Analogy. Ur doin it rong.
One might assume that having being a professor in ethics might give you some understanding of society. Maybe a little understanding of the basic precepts of logic, too. Apparently they are not requisite, though, since only someone who fails to understand both logic and society (and analogy for that matter) could come out with something as ridiculously stupid as Professor Clive Hamilton from ANU. From the NY Times:
Clive Hamilton, a senior ethics professor at the Australian National University and a supporter of the plan, dismissed the arguments.
“The laws that mandate upper speed limits do not stop people from speeding, does that mean that we should not have those laws?” he said. “We live in a society, and societies have always imposed limits on activities that it deems are damaging.” he said. “There is nothing sacrosanct about the Internet.”
The stupid. It burns.
Professor Hamilton apparently misunderstands: (a) what an analogy is and (b) how it works. For the unintiated: an analogy is supposed to illustrate a point by providing a similar situation which shares certain common features. It should provide an example in easier to understand terms, but is only valid for those features which are comparable. To paraphrase my high school English teacher: you can illustrate by analogy, but never prove. Hamilton’s analogy doesn’t even do that. It fails. Epically.
Hamilton may be a good professor, I don’t know, I’ve never studied at ANU. Maybe this was just an unfortunate choice of words in an otherwise illustrious career.
Simply put, the analogy is wrong. Completely, incontrovertibly wrong. It is wrong in every possible way. Having an ISP-level filter is not like speed limits on the road at all. It is more akin to having the car manufacturers being forced to fit an auto-limiting device on the speedometer in the car which also tracks your every move, and won’t let you drive down certain roads until the government decides it’s safe for the children. On top of that, about 10% of the time (at a minimum), it provides incorrect information regarding the legal speed or which roads can be accessed. And you’re not allowed to know in advance which roads these will be. (That, Professor, is an analogy of ISP-level filtering.)
If anything, Professor Hamilton’s argument is one of the best arguments against the filter: ultimately it is the responsibility of the driver to follow the rules of the road; likewise it is the responsibility of the individual user on the interwebs. Sure, there are measures in place to catch people performing illegal acts; no-one in their right mind would suggest it should be otherwise for the internet as well. In fact, there are such measures in place. There are whole departments at most law-enforcement agencies, including the AFP and InterPol which are dedicated to exactly this. ISP-level filtering simply does not work. Not when the money could be better spent further funding the AFP (which has received a budget cut under the Rudd Government) and providing education to children (and parents) about the potential dangers. (Hey, anyone else here remember ‘Stranger Danger’? No-one stopped people from going for walks or driving cars or going to the park or …)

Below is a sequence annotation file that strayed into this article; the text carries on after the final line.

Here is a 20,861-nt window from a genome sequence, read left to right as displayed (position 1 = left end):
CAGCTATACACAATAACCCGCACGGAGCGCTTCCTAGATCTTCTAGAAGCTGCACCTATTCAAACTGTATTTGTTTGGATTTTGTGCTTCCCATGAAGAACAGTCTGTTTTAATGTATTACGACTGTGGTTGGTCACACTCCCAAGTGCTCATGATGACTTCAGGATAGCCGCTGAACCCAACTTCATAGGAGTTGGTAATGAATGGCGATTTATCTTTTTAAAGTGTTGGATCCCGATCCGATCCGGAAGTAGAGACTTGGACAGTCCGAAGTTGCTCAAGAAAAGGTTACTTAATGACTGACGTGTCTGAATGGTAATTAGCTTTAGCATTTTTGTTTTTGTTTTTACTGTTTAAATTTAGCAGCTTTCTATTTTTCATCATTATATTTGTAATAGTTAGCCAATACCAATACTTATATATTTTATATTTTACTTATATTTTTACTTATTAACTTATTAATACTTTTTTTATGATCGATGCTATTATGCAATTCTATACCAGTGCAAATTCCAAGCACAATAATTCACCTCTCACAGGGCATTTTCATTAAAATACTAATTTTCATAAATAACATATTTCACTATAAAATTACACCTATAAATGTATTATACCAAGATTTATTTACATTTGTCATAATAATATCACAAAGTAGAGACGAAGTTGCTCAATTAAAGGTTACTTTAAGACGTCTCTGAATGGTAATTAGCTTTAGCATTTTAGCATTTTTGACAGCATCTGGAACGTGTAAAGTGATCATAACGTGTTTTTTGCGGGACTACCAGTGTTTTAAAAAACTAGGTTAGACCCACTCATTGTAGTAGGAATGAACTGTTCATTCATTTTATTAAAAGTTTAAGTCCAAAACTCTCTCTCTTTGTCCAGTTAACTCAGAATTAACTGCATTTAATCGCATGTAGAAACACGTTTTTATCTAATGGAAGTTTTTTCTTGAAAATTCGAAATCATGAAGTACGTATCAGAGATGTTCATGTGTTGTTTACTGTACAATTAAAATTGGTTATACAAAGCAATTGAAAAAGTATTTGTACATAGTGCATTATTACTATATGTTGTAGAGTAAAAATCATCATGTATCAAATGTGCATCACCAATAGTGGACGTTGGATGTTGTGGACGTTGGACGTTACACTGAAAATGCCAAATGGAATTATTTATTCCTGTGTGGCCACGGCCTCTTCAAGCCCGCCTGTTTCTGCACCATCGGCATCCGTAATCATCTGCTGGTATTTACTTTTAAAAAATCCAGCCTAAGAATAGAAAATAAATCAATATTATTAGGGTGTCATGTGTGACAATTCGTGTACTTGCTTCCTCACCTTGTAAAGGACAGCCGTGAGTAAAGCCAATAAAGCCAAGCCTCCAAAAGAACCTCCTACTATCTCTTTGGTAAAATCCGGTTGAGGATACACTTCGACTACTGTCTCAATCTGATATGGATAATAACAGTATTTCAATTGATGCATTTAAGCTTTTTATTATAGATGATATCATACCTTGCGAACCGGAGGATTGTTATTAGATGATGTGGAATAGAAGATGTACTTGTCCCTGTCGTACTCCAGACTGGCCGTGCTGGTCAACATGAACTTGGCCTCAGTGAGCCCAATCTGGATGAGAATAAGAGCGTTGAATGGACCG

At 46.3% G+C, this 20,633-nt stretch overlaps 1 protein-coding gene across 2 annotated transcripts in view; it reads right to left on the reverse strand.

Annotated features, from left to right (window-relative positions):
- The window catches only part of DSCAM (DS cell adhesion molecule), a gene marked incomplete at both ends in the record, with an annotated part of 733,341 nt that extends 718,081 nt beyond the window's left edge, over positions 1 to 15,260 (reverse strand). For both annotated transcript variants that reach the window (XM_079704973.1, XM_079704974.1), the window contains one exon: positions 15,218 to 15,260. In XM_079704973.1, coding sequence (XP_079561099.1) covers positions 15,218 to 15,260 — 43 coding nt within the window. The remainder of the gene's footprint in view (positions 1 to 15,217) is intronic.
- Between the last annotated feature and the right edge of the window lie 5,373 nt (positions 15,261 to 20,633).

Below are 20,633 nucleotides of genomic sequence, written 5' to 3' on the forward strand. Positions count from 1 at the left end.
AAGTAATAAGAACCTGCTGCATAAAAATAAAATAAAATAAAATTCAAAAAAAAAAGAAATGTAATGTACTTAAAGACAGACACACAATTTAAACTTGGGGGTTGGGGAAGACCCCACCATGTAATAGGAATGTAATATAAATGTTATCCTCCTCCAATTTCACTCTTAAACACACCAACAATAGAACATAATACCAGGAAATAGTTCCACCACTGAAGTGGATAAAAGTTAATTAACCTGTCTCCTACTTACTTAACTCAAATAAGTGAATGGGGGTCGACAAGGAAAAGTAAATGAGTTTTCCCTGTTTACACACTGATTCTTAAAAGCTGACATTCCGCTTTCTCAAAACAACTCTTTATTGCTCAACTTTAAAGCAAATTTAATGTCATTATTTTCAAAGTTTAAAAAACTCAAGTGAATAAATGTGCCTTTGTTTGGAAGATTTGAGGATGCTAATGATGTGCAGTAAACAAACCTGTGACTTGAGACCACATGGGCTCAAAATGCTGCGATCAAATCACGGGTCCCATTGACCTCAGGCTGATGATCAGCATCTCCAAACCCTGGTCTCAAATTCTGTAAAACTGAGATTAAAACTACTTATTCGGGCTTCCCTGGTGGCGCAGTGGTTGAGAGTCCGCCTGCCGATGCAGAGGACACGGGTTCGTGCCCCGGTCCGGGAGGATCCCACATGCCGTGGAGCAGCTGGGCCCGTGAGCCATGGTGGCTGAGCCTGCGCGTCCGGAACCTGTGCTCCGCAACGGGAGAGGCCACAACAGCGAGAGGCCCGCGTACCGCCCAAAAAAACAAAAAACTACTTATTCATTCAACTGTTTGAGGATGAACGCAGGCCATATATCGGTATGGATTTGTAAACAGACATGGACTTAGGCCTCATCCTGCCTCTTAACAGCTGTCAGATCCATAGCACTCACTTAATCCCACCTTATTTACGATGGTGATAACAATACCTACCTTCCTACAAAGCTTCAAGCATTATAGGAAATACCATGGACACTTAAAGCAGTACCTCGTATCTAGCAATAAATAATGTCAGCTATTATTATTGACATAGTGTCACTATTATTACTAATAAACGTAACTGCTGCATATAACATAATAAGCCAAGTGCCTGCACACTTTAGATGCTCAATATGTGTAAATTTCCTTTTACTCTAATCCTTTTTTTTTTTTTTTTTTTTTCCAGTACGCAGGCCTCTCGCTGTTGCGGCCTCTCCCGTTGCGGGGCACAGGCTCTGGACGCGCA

Professor, if you must support this idiotic idea, you could at least do us the courtesy of providing a coherent reason for doing so.
(Hat tip: John Wilkins)
Update: Just for clarification, the reason Prof Hamilton’s analogy fails so badly is that its point of comparison (i.e. the societally imposed ‘limit’) is far outweighed by the differences in how this limit is imposed/managed. Prof Hamilton, I believe, should have a better understanding of society and human nature than this statement suggests; from his statement, however, it appears he has little to no understanding of how an ISP-level filter actually works. (I believe his opinion of the filter may change if it were imposed on his university access.)